What happens next is an engaging and unique psychological thrill ride at 25mph on some dark and twisty roads, as Tom and Lucy continue to drive around with Questionable Intent Man in the back seat of their car rambling on fairly constantly so as to avoid giving them time to reconsider their very foolish plan to let him into the car.  Without giving anything away, I found the initial culmination of this situation extremely clever and wholly unexpected, and I was all set to give this little flick a serious thumbs up. . .

UNTIL! it wrecked the whole thing by veering suddenly in the most predictable of directions, followed quickly by the least predictable of directions, which I describe as “least predictable” primarily because it made no sense whatsoever.  It didn’t correspond to the bad guy’s originally stated motivations, which I found very intriguing, if not utterly cruel, and it also made no sense in terms of our victim’s ultimate reaction. Super bummer, major letdown.

Up until the disappointing ending, however, this movie really impressed me.  It features very solid acting by the two leads, if less-solid acting by Questionable Intent Man (played by Allen Leech, by the way, better known as chauffeur Tom from Downton Abbey), and a story I don’t recall ever having been told before. It’s also a nice little study both in character drama and in small-setting storytelling (almost all of it takes place in the car). I’d encourage you to shut it off when you get to the “first” ending, but you won’t be able to, is the problem.  And besides, you should see how the filmmakers totally blow it after that, because it’s an excellent lesson in filmmakers totally blowing it too.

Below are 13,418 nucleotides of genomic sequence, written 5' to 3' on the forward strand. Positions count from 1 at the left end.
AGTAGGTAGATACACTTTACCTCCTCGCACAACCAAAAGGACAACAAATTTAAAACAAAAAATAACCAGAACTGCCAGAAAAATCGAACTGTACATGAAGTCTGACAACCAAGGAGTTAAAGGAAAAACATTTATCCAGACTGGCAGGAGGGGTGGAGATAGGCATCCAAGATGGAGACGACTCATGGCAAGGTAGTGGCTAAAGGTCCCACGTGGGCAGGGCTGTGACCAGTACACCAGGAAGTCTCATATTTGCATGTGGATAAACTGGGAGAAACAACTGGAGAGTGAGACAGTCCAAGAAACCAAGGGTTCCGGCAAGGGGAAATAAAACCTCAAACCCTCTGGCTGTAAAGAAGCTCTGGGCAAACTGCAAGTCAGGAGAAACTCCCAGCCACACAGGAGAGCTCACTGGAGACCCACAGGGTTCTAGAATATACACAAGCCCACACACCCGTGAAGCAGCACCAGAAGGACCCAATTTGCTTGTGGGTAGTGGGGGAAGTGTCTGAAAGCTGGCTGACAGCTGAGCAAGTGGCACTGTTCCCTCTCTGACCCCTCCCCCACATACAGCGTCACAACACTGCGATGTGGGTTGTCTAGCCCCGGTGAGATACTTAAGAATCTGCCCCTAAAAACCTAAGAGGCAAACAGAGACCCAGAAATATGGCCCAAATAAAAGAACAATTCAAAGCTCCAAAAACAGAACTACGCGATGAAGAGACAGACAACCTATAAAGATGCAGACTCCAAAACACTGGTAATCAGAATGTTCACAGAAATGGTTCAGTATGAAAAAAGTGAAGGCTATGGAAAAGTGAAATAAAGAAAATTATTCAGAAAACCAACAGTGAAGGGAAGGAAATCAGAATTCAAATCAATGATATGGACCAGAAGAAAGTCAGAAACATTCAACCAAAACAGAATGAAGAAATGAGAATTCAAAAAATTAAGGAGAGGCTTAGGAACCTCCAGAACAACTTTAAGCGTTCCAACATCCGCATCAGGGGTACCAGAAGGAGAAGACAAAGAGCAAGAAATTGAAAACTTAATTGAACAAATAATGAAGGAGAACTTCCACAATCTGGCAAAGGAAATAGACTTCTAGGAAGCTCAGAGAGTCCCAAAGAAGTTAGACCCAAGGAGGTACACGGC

All in all, recommended, is what I’m saying. I mean, sort of.  Sort of recommended, is what I’m saying. Definitely worth checking out. I’ll be curious to hear your thoughts about the ending, so if you do give it a gander, be sure to report back!

[DVD at Netflix | Watch online at Amazon]

Genre: Horror
Cast: Iain De Caestecker, Alice Englert, Allen Leech